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For the past six months or so I have been working on a "History of Magic" presentation for a local ladies' study club. Well, the "big day" finally arrived last Tuesday.

It's interesting how programs evolve. My study produced an outline that, when "fleshed out" in Word, turned out to be about ninety minutes in length. I am probably the only person on the planet who could sit and listen to an hour-and-a-half talk on magic history, so I thought it best to cut out about an hour. To do this, I tried to only include magicians from each era that had some connection. For example, I talked about the Herrmanns, transitioning to Kellar by telling about the famous Herrmann/Kellar rivalry. I then went from Kellar to his successor, Thurston, from Thurston into Vaudeville with Blackstone and Houdini, etc.

Although I don't perform much anymore, I really enjoy putting everything I can into the performances I do give. The show began with me in a Gandalf-style wizard costume. When I reached the Middle Ages, I removed the wizard cloak and hat, and was wearing a Renaissance-style outfit. When I talked about Robert-Houdin, the Renaissance outfit gave way to a tux. (I realize this sounds more like a striptease than magic, but it really wasn't that bad.)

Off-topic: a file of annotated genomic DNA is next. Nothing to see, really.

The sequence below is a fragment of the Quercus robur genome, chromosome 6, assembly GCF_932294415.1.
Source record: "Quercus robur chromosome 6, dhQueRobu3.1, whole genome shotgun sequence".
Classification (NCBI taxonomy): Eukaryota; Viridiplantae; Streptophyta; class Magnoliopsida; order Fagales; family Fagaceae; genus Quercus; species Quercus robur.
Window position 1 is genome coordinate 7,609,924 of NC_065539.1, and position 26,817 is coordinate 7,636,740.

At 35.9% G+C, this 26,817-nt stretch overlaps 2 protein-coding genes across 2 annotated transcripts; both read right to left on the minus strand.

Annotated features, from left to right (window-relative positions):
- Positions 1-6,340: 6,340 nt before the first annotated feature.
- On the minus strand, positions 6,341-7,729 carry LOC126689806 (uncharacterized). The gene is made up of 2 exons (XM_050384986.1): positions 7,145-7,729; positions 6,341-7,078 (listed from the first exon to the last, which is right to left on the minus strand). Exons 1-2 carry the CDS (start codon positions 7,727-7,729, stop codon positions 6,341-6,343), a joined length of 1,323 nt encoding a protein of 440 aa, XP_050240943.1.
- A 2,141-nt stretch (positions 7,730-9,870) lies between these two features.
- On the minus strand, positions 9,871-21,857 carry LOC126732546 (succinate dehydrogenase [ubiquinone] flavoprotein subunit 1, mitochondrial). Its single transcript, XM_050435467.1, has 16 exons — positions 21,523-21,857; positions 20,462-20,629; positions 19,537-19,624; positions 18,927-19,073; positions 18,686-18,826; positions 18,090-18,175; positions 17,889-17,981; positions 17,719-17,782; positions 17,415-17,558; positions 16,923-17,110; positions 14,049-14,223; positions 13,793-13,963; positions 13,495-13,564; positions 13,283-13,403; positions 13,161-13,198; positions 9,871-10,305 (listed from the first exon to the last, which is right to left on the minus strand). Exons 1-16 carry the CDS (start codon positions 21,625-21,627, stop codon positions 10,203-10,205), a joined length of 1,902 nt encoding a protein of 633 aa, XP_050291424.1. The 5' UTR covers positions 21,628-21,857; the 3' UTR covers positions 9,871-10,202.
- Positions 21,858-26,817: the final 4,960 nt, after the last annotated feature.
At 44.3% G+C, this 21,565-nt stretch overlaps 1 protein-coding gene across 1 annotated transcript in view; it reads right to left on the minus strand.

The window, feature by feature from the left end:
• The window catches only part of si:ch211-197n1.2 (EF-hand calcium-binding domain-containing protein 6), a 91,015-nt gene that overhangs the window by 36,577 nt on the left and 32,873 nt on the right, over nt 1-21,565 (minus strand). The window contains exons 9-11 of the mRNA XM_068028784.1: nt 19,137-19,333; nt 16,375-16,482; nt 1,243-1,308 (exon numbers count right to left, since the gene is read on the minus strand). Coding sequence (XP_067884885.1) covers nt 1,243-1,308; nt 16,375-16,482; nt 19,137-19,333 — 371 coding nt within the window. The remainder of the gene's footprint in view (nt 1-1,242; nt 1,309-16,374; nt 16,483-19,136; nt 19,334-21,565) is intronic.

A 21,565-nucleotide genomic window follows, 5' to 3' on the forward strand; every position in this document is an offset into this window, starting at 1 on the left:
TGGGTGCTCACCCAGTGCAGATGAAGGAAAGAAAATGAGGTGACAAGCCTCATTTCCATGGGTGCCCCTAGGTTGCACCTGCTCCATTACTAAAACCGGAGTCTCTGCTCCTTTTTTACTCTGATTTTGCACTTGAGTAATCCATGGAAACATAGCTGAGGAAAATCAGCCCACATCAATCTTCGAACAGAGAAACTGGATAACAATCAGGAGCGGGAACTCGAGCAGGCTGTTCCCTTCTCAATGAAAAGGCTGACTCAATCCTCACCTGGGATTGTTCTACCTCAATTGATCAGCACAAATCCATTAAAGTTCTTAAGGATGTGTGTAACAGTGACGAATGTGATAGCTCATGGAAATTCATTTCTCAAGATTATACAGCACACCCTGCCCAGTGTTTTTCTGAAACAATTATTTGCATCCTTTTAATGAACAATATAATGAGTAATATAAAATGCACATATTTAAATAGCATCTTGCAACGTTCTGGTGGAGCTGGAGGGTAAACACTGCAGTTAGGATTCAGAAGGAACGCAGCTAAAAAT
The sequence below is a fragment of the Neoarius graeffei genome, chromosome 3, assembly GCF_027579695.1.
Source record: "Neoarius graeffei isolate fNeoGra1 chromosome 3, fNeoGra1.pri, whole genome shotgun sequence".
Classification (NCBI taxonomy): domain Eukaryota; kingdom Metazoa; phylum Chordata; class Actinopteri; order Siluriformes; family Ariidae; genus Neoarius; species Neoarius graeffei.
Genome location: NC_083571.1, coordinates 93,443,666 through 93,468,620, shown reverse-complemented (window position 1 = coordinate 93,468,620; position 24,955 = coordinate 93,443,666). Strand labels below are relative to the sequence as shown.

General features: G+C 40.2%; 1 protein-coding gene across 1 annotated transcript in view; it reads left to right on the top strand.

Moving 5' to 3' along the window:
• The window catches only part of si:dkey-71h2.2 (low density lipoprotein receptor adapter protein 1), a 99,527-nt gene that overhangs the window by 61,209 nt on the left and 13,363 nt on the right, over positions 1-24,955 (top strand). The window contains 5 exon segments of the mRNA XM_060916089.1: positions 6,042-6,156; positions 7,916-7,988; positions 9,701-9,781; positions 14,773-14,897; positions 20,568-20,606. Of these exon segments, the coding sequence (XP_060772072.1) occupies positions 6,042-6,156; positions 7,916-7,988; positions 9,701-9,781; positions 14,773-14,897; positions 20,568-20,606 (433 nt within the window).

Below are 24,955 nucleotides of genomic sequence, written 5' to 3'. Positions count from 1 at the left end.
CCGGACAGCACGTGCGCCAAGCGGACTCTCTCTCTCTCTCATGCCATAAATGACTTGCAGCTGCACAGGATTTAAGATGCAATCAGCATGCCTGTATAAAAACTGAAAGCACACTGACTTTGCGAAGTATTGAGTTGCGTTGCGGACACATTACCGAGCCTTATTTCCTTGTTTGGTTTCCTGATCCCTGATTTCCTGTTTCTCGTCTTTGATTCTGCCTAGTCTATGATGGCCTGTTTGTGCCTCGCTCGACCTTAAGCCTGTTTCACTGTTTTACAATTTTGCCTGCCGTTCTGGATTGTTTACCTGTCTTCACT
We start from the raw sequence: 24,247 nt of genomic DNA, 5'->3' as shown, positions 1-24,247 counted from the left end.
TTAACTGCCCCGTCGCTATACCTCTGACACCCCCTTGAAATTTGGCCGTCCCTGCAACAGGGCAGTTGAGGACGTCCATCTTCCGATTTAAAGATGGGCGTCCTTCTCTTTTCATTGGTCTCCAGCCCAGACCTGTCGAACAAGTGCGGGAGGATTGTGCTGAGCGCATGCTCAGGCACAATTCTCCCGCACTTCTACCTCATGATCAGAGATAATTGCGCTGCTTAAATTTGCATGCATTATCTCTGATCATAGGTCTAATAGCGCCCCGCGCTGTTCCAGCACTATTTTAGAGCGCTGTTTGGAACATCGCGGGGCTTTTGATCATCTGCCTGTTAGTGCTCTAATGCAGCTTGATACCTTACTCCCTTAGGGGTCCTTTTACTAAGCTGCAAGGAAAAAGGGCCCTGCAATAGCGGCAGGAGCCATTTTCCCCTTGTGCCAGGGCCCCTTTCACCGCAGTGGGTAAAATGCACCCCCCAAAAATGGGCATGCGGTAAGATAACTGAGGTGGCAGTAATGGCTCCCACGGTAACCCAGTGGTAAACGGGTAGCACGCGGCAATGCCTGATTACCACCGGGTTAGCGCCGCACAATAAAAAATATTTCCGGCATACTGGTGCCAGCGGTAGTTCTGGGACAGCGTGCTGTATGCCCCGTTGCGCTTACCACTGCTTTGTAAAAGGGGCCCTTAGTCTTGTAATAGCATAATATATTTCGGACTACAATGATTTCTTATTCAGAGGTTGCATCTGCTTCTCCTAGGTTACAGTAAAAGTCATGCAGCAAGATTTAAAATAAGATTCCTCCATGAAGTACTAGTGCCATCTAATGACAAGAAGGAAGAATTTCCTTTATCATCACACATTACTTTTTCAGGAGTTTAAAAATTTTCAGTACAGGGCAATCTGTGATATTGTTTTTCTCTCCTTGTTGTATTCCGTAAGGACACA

My list of six tricks was cut to five, and then to three. Charles Gauci's "Body Language" served as a demonstration of the early wizards' divination abilities. For the early street performer, I performed a Chop Cup routine (not exactly "period", but close enough to Cups and Balls for my use). When I got to Dunninger and psychic entertainers, I used Larry Becker's "Casino Royale".

What did I learn? First, people LOVE magic, even when you aren't the most gifted performer, if you work hard to do as good a job as you can. Second, there are plenty of interesting characters in magic to keep almost any audience's attention. Third, never underestimate the power of simple effects.

"Body Language" is simple, but there are a ton of story lines, and the right presentation can give you a miracle. The final load in Chop Cup really makes the routine (I used a small apple and, in a last minute decision, decided to use a small orange as a second final load. It was almost like the audience expected something with the apple, but was caught completely off guard with the orange, especially when the items wouldn't fit back into the cup).

Finally, "Casino Royale" was a killer! I have owned this for quite a while, but I had never performed it. Larry Becker was very helpful with some presentation ideas. I just can't get over what you can get away with if you act like nothing unusual happened.

Well, this post has gone on much longer than I intended. Those of you who perform a lot are probably yawning, but to those of you who don't, I encourage you to practice and to get out there. You'll have a great time!

Amos McCormick
Things are more like they are today than they've ever been before...
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